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N. Sivasothi,
a.k.a. Otterman,
Raffles Museum of Biodiversity Research, Department of Biological Sciences, National University of Singapore. Since 1998 with origins from OneList.

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Fri 21 May 2010

Sat 22 May 2010 @ Science Centre Singapore - Otterman tells stories about Singapore's biodiversity on the International Day/Year of Biodiversity

Category : talks

In conjunction with the Shell Singapore Youth Science Festival 2010
and in celebration of the International Day of Biodiversity
and the International Year of Biodiversity 2010,

the Science Centre Singapore presents a public talk

“In Celebration of Singapore’s Biodiversity:
News, Views and Surprises!”

By N. Sivasothi

Lecturer, Department of Biological Sciences
Coordinator Raffles Museum Toddycats
Coordinator International Coastal Cleanup Singapore
National University of Singapore

Saturday 22 May 2010: 2.00pm - 3.00pm
Maxwell Auditorium, Science Centre Singapore
See map of location


Registration - Please register by clicking this link
Upon registration, entry to Science Centre Singapore is free for the attendees. Each attendee will receive SSYSF2010 premiums, as well as access to the newly opened Copyright Nature and Wildlife of Gondwana Exhibitions.

About the talk - Amidst the urbanised city state of Singapore and her surrounding islands remain precious patches of tropical ecosystems which are still revealing new species to science. Lovely surprises still await the casual visitor including the ever popular otters, dugongs, sea stars, octopus, dolphins, sea snakes, turtles and crocodiles.

Photo by Marcus Ng

Surprisingly though, the ecology of even some of our well-known denizens remain elusive. In recent years, we have learnt more about the ecology of a variety of creatures including civets, freshwater crabs, mudskippers, mousedeer, pangolins and wild boar. This talk will share highlights of Singapore's biodiversity through stories about people, encounters, events and issues.

Despite these exciting developments, our ecosystem fragments face many challenges to their survival. Have we addressed or neglected these issues? Has public interest increased since the 1980's? What can be done about it now?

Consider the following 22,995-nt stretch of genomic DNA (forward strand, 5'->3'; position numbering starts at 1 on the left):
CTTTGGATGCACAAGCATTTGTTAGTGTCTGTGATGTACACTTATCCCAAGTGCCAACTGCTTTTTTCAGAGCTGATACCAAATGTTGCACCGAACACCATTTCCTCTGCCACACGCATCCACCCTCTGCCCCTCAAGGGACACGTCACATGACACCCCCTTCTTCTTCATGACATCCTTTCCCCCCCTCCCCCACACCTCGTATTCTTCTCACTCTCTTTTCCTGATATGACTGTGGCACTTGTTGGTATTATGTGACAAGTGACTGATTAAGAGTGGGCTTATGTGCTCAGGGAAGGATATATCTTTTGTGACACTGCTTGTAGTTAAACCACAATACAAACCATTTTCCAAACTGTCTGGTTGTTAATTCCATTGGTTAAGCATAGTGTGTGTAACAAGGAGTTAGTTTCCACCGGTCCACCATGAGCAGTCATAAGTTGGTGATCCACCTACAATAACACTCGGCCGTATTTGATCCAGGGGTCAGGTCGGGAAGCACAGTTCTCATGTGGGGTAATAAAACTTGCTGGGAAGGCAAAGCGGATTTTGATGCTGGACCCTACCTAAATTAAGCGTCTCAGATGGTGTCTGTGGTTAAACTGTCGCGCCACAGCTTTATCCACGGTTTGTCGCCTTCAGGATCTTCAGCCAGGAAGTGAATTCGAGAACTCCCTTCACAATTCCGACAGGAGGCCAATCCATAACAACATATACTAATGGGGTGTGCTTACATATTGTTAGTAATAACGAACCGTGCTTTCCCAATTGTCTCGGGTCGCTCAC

The natural history community has grown and is actively engaged in discovery, research, management, public education and feedback through a growing number of channels and engagement with government. Find out about the opportunities to tap into and contribute to this active natural history community in Singapore.

About the speaker - N. Sivasothi, a.k.a. 'Otterman' is most comfortable when immersed in the mangroves which formed the backdrop to most of his research, education and conservation activities at the National University of Singapore since the late 80's.

Currently focused on undergraduate teaching and research, his students have explored studies with freshwater and mangrove crabs, horseshoe crabs, mudskippers, civets, mousedeer, wild boar, otters and even stray cats!

During his years with the Raffles Museum of Biodiversity Research, he and a team of “The Body-Snatchers” would race to recover skeletons from fresh or rotting carcasses of dugongs, pangolins, dolphins and long-tailed macaques off the streets and beaches of Singapore. Many of these stories were shared with the public through exhibitions and talks.

In 2001, he led efforts to explore, share and appeal the fate of the newly-revealed jewel of an inter-tidal shore called Chek Jawa. Threatened with reclamation then, the "last chance to see" public education walks led surprisingly to the largest nature outing by the public in Singapore's history.

In 1999, he spent many nights at the Science Centre Singapore editing the "Guide to the Mangroves of Singapore". For over a decade now, he has been both the coordinator of the Raffles Museum Toddycats! and the national coordinator of the International Coastal Cleanup Singapore.

Since 1998, he initiated Habitatnews and numerous other blogs and mailing lists. The Otterman is also a bicycling, macintosh, web2.0 and history enthusiast and a great story-teller!

Photos also by Xu Weiting (civet)and Jani Thuaibah (dugong carcass).

Posted at 4:36AM UTC by N. Sivasothi | permalink | email | Raffles Museum news